Single mum

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Try not to put pressure on yourself

If I can get up in the morning and get the kids to school, myself to work, and pick the kids up from school, then I feel like I’ve achieved in the day. It’s about small achievements - don’t put too much pressure on yourself to make everything ok because you can’t. You’re only one person.

Mum, 2 children aged 4 and 7

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Remember, everyone needs help

It's ok to accept help. Everyone needs help in different ways, money or you need a break, school run, a bit of a system, talking to someone.

Mum, 1 child aged 4

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Don't feel bad arranging 'me time'

Know when to ask for that extra bit of help if needed, maybe from a family member or friend. Everyone needs 'me time' now and then, so don’t feel bad for asking for that helping hand to give you a break.

Single mum

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Single parent groups and holidays are worth it

You might not know it, but there are lots of groups and holiday companies out there just for single parents. Some single parents I've met are so on it they have joined up before the baby is out of the womb. For me, it took a while before I had the energy and confidence to join any but they really are genuinely fab.

Mum, 1 child

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Try not to blame yourself

The last thing you should do is blame yourself, you’re in no control over how somebody else behaves.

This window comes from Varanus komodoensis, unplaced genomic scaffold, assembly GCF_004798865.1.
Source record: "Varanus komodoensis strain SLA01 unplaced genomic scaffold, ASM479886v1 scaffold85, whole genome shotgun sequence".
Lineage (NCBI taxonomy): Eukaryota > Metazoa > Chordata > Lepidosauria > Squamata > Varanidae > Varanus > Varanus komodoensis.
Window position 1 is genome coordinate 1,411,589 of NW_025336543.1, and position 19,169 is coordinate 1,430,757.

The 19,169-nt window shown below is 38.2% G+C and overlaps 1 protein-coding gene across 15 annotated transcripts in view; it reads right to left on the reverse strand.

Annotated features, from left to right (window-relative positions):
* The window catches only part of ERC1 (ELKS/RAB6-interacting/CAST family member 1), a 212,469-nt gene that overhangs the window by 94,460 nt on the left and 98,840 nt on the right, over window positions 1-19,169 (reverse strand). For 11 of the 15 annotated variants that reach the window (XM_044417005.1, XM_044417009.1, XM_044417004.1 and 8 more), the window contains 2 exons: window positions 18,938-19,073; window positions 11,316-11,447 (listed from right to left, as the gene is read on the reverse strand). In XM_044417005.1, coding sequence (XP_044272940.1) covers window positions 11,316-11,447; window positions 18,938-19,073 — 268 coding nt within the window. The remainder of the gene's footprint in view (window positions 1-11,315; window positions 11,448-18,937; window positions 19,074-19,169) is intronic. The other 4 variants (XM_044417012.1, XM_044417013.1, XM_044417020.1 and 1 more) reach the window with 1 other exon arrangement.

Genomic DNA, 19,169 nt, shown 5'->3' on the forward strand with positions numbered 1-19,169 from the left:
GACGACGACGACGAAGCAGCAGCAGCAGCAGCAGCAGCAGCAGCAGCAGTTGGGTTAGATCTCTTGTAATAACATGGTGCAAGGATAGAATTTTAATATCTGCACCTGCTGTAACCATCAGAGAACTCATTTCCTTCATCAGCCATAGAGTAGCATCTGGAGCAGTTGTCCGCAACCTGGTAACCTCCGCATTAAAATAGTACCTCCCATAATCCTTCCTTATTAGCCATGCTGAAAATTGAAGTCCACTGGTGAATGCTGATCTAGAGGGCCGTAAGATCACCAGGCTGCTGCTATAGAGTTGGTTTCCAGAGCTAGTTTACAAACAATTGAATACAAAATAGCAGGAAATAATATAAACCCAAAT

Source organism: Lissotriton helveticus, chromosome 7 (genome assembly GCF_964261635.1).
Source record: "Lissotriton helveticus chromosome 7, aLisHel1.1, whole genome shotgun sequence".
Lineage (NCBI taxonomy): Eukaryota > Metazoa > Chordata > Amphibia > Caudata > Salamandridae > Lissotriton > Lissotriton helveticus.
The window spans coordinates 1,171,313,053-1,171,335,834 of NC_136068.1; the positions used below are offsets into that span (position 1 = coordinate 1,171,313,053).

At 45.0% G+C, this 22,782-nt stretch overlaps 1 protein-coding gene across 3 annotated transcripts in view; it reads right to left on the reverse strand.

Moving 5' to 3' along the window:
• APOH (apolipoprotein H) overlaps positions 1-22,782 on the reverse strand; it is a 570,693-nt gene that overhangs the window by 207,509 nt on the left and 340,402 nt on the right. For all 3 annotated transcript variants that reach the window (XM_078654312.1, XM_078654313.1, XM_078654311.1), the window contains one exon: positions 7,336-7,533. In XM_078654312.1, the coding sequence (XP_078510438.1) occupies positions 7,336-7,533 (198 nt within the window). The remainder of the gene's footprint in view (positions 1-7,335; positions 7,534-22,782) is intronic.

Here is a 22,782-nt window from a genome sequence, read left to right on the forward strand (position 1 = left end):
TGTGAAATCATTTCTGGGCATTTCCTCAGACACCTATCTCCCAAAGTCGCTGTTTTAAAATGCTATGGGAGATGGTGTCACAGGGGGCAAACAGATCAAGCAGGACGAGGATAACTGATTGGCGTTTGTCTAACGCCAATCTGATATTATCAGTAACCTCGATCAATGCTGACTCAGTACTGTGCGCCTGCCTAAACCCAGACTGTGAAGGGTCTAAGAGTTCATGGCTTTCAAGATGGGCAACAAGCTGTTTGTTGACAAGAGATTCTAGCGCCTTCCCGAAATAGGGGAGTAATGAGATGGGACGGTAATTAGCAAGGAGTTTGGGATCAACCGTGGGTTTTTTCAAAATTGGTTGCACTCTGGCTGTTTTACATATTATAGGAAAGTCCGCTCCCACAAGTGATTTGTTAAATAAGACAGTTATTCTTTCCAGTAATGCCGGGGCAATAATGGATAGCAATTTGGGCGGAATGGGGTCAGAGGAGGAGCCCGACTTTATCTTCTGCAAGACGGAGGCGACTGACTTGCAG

Single dad

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It might help to explain your situation early on

“So what does your husband do?” When another mum asked me that out of the blue one day, it threw me and upset me. Now when I meet new people, I explain early on in the conversation that I am bringing up my daughter alone. Just to get it out the way.

Mum, 1 child

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Try to be brave

Since splitting with my husband, I’ve just got loads more confidence. I’ve joined lots of clubs and try to be brave and get out there. It can be really hard to make yourself go to a new group or activity for the first time as you don’t know what to expect, but I’ve ended up with loads of friends out of it.

Mum, 1 child

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Try to remember what you've got

My advice to other single parents is just to stay strong and try not to think about what you don’t have. I lost a lot when my husband and I split – both emotionally and financially. It’s a bit of a shock at first trying to get by on less. But I’d say, try not to let it get to you – look for the positives and remember what you do have.

Mum, 1 child

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Forums can be reassuring and supportive

I find reading the message boards where single parents support each other uplifting and reassuring. When I posted my story, another mum replied to say she’s been through something similar.

Mum, 3 children

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See this as a time of change

My words of advice? Each situation is different and carries its own problems... see this horrible time as one of change rather than utter disaster, new opportunities and adventure rather than darkness. Impossible? Maybe. But for the sake of the children you have to force yourself to see another dimension to the experience.

Dad, 2 children

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Put on your own oxygen mask first

If you compare unexpectedly becoming a single parent with being in an airplane disaster (the emotions and sensations can often be comparable), the life-saving instructions are always the same; “put your own oxygen mask on, before attending to those of your children.” Why? Because if you are not in a good, strong, resourceful position where your own essential needs are taken care of, you will not have the strength, energy or capacity to be there for your children in the way that they need you.

Mum, 4 children